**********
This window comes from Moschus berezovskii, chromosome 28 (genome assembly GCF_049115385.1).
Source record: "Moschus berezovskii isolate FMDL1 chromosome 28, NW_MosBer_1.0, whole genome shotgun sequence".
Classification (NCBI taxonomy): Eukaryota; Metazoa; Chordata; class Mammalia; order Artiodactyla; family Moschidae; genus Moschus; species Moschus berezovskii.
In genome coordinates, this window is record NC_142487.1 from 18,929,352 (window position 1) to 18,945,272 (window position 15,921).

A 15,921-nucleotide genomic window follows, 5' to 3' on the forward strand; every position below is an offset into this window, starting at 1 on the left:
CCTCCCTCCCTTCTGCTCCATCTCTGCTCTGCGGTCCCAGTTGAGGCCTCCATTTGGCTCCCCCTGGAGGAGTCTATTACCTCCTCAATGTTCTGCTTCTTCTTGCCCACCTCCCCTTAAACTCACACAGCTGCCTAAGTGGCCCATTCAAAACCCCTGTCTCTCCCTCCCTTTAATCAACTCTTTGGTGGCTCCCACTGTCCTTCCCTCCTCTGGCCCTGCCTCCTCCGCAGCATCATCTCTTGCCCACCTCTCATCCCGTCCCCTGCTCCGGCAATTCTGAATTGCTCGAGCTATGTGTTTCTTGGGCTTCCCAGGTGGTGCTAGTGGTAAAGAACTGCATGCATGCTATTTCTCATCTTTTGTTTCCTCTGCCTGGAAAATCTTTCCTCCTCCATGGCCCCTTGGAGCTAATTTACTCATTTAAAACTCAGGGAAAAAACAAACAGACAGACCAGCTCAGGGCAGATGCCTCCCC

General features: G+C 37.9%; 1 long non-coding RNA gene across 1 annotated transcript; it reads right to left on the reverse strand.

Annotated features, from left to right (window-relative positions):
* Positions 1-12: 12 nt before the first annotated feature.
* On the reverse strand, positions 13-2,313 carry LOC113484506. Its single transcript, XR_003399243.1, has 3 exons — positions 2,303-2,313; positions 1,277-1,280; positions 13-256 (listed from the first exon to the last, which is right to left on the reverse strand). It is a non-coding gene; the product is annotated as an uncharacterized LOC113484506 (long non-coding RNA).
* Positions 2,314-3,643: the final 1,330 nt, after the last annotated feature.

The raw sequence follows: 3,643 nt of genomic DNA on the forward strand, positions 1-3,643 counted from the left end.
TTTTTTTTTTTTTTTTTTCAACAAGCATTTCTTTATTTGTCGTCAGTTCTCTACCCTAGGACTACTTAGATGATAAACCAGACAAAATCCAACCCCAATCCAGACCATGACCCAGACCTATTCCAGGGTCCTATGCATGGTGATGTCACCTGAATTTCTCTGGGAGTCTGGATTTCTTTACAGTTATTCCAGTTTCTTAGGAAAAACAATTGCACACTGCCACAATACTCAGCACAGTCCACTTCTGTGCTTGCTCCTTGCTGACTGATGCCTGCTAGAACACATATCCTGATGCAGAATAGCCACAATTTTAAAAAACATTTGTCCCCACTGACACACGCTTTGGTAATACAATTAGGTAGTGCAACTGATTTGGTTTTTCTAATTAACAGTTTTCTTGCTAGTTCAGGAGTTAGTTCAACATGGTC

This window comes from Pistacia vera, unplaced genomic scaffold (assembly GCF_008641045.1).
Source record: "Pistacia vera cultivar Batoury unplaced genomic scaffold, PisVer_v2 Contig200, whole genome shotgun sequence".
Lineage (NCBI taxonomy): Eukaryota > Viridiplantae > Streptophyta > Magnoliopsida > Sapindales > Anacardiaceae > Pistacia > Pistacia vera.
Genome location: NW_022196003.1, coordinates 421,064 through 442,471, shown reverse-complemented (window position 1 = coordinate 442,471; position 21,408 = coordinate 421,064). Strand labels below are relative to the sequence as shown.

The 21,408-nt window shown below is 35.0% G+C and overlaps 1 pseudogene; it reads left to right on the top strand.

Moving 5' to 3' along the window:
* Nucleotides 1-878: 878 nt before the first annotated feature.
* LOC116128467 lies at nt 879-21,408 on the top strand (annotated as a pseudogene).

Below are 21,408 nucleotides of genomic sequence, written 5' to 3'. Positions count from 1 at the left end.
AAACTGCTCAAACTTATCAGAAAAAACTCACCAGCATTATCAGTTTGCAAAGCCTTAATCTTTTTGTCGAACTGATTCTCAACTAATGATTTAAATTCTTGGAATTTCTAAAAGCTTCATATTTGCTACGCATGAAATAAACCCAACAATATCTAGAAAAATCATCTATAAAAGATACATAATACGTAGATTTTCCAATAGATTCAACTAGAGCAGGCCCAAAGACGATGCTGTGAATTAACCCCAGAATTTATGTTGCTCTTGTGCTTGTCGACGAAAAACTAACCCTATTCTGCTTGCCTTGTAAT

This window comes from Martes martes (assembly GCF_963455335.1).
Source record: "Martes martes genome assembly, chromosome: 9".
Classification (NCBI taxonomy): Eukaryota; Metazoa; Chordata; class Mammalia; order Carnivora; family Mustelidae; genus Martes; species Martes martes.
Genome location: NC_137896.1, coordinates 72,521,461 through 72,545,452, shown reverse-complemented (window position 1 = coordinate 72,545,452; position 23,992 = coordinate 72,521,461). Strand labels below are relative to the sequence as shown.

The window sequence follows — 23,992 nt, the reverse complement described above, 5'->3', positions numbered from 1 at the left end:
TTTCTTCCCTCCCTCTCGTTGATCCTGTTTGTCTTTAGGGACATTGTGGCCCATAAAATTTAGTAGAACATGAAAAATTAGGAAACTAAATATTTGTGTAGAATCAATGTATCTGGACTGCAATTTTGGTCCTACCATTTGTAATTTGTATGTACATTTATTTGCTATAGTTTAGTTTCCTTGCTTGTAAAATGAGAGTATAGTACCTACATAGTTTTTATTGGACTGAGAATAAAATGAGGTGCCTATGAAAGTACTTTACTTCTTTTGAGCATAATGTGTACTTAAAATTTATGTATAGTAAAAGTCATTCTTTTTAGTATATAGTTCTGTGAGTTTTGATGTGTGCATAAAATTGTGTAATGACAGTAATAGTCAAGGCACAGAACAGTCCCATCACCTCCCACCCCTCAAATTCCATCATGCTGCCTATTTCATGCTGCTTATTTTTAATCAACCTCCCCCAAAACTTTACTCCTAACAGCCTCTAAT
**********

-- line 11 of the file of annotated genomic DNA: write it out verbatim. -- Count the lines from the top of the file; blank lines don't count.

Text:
* Positions 2,314-3,643: the final 1,330 nt, after the last annotated feature.